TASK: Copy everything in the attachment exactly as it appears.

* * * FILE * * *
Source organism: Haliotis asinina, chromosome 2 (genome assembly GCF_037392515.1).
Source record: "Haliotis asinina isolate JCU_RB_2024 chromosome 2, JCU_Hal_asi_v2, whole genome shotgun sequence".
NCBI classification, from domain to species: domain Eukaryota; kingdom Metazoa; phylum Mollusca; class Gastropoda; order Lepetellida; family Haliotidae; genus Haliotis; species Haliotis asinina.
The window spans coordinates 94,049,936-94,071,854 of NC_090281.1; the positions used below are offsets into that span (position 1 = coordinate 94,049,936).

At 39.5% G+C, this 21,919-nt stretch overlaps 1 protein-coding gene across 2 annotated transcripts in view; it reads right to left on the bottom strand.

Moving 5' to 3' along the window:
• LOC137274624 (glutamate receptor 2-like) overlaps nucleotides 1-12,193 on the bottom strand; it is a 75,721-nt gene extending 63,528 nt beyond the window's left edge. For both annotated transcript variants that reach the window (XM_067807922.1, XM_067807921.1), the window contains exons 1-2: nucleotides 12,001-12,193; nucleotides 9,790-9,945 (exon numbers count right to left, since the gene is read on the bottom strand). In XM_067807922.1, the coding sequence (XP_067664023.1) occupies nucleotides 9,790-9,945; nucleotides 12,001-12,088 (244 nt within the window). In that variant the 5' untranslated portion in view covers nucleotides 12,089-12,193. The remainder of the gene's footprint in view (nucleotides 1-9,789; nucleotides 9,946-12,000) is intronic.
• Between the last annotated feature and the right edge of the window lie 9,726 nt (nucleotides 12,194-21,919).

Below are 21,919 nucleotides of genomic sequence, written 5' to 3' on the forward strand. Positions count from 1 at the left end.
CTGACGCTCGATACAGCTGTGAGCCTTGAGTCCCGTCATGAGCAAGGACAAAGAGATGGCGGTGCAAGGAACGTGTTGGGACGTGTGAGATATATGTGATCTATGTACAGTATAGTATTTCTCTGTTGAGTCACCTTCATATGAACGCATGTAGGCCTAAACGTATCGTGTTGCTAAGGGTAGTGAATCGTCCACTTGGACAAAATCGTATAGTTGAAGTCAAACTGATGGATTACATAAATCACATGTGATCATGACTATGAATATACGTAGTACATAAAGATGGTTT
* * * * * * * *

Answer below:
Source organism: Haliotis asinina, chromosome 2 (genome assembly GCF_037392515.1).
Source record: "Haliotis asinina isolate JCU_RB_2024 chromosome 2, JCU_Hal_asi_v2, whole genome shotgun sequence".
NCBI classification, from domain to species: domain Eukaryota; kingdom Metazoa; phylum Mollusca; class Gastropoda; order Lepetellida; family Haliotidae; genus Haliotis; species Haliotis asinina.
The window spans coordinates 94,049,936-94,071,854 of NC_090281.1; the positions used below are offsets into that span (position 1 = coordinate 94,049,936).

At 39.5% G+C, this 21,919-nt stretch overlaps 1 protein-coding gene across 2 annotated transcripts in view; it reads right to left on the bottom strand.

Moving 5' to 3' along the window:
• LOC137274624 (glutamate receptor 2-like) overlaps nucleotides 1-12,193 on the bottom strand; it is a 75,721-nt gene extending 63,528 nt beyond the window's left edge. For both annotated transcript variants that reach the window (XM_067807922.1, XM_067807921.1), the window contains exons 1-2: nucleotides 12,001-12,193; nucleotides 9,790-9,945 (exon numbers count right to left, since the gene is read on the bottom strand). In XM_067807922.1, the coding sequence (XP_067664023.1) occupies nucleotides 9,790-9,945; nucleotides 12,001-12,088 (244 nt within the window). In that variant the 5' untranslated portion in view covers nucleotides 12,089-12,193. The remainder of the gene's footprint in view (nucleotides 1-9,789; nucleotides 9,946-12,000) is intronic.
• Between the last annotated feature and the right edge of the window lie 9,726 nt (nucleotides 12,194-21,919).

Below are 21,919 nucleotides of genomic sequence, written 5' to 3' on the forward strand. Positions count from 1 at the left end.
CTGACGCTCGATACAGCTGTGAGCCTTGAGTCCCGTCATGAGCAAGGACAAAGAGATGGCGGTGCAAGGAACGTGTTGGGACGTGTGAGATATATGTGATCTATGTACAGTATAGTATTTCTCTGTTGAGTCACCTTCATATGAACGCATGTAGGCCTAAACGTATCGTGTTGCTAAGGGTAGTGAATCGTCCACTTGGACAAAATCGTATAGTTGAAGTCAAACTGATGGATTACATAAATCACATGTGATCATGACTATGAATATACGTAGTACATAAAGATGGTTT